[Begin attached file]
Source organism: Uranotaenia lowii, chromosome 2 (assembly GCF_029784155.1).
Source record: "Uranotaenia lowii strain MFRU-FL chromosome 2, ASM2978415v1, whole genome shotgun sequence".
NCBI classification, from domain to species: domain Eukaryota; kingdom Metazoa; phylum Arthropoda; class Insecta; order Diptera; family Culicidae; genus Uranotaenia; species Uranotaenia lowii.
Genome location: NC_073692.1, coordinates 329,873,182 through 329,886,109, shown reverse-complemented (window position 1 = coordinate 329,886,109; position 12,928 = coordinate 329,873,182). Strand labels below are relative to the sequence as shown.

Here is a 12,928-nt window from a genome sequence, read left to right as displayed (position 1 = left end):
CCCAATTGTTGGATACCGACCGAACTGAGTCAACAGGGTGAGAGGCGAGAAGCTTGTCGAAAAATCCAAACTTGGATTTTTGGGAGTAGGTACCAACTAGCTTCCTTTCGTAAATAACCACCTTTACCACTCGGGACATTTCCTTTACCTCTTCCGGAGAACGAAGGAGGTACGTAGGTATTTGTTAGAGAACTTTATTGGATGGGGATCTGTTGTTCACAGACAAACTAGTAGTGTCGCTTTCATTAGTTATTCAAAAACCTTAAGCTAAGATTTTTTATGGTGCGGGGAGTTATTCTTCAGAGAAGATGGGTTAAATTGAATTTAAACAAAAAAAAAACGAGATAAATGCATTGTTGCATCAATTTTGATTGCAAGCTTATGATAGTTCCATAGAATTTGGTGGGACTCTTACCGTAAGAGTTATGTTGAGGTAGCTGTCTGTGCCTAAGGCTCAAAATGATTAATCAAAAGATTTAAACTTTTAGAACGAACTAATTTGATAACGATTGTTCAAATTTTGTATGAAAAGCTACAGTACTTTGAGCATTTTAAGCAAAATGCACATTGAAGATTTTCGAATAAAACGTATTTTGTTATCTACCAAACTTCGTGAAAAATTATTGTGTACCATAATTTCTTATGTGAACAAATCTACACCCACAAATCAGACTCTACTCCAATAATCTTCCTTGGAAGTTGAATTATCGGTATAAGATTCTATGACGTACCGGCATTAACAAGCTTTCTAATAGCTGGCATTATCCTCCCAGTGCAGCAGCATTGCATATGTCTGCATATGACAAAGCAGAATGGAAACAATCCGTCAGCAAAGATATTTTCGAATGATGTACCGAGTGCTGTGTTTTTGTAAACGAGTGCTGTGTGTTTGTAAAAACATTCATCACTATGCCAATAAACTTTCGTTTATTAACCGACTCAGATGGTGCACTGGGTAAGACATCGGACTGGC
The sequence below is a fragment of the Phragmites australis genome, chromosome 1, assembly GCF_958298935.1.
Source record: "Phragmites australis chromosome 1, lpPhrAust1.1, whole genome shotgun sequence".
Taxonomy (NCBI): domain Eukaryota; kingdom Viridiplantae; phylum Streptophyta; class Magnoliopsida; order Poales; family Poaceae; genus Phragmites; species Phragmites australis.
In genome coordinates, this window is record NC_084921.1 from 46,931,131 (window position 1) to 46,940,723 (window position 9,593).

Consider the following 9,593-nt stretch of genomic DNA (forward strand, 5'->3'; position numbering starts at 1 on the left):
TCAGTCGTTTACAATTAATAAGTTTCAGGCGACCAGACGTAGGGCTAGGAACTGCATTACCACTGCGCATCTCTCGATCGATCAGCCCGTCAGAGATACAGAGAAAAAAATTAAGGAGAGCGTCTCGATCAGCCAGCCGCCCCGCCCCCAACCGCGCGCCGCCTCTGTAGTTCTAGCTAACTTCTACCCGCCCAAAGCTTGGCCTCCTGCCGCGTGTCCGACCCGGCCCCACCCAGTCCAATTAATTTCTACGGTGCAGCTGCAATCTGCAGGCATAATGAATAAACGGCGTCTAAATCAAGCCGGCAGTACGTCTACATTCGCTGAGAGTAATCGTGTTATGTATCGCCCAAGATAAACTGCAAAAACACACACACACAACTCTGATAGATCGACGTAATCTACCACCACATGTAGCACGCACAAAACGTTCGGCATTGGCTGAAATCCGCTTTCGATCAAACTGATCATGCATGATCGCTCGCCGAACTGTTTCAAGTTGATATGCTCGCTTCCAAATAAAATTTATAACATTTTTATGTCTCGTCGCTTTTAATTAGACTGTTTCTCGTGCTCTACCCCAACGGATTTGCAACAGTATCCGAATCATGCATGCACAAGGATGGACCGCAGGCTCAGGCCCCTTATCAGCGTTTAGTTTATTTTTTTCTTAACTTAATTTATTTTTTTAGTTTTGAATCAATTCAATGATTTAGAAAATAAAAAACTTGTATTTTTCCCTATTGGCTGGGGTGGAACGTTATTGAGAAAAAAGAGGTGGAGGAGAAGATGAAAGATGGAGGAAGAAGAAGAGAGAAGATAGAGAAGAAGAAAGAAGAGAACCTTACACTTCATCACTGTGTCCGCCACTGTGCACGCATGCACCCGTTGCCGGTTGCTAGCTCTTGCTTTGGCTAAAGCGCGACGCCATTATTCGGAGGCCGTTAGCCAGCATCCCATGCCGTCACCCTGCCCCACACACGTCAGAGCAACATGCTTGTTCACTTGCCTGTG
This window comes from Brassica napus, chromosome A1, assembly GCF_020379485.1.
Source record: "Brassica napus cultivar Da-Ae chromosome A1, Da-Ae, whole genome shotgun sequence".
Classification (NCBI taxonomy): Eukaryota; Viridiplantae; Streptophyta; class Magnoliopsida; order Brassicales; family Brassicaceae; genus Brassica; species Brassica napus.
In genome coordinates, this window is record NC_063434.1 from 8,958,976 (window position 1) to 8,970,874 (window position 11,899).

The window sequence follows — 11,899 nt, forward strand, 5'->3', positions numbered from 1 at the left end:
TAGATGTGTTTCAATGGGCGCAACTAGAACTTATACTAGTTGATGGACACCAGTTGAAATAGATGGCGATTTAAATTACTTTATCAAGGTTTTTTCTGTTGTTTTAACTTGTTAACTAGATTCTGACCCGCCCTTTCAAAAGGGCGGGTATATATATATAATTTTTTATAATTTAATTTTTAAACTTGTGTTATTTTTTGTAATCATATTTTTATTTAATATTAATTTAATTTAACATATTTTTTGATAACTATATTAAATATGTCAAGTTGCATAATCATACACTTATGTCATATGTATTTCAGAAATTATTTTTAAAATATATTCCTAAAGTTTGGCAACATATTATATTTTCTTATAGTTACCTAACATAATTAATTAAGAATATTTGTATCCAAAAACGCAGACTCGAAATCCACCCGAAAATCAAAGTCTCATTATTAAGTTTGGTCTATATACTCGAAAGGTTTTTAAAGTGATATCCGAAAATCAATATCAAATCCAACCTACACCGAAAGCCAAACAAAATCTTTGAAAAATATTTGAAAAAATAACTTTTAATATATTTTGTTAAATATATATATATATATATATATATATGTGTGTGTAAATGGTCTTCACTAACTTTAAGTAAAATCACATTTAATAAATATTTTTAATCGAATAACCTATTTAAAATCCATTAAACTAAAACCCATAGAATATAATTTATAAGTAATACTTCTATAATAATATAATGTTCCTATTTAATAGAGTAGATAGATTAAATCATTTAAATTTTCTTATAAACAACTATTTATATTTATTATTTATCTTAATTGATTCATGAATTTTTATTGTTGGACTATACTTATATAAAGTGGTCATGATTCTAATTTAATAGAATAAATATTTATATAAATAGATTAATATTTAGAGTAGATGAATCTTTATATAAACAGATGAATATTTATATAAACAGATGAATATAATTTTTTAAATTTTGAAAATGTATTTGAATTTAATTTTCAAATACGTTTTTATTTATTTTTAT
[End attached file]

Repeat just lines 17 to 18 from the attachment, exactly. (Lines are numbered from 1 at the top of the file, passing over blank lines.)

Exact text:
The window sequence follows — 11,899 nt, forward strand, 5'->3', positions numbered from 1 at the left end:
TAGATGTGTTTCAATGGGCGCAACTAGAACTTATACTAGTTGATGGACACCAGTTGAAATAGATGGCGATTTAAATTACTTTATCAAGGTTTTTTCTGTTGTTTTAACTTGTTAACTAGATTCTGACCCGCCCTTTCAAAAGGGCGGGTATATATATATAATTTTTTATAATTTAATTTTTAAACTTGTGTTATTTTTTGTAATCATATTTTTATTTAATATTAATTTAATTTAACATATTTTTTGATAACTATATTAAATATGTCAAGTTGCATAATCATACACTTATGTCATATGTATTTCAGAAATTATTTTTAAAATATATTCCTAAAGTTTGGCAACATATTATATTTTCTTATAGTTACCTAACATAATTAATTAAGAATATTTGTATCCAAAAACGCAGACTCGAAATCCACCCGAAAATCAAAGTCTCATTATTAAGTTTGGTCTATATACTCGAAAGGTTTTTAAAGTGATATCCGAAAATCAATATCAAATCCAACCTACACCGAAAGCCAAACAAAATCTTTGAAAAATATTTGAAAAAATAACTTTTAATATATTTTGTTAAATATATATATATATATATATATATATGTGTGTGTAAATGGTCTTCACTAACTTTAAGTAAAATCACATTTAATAAATATTTTTAATCGAATAACCTATTTAAAATCCATTAAACTAAAACCCATAGAATATAATTTATAAGTAATACTTCTATAATAATATAATGTTCCTATTTAATAGAGTAGATAGATTAAATCATTTAAATTTTCTTATAAACAACTATTTATATTTATTATTTATCTTAATTGATTCATGAATTTTTATTGTTGGACTATACTTATATAAAGTGGTCATGATTCTAATTTAATAGAATAAATATTTATATAAATAGATTAATATTTAGAGTAGATGAATCTTTATATAAACAGATGAATATTTATATAAACAGATGAATATAATTTTTTAAATTTTGAAAATGTATTTGAATTTAATTTTCAAATACGTTTTTATTTATTTTTAT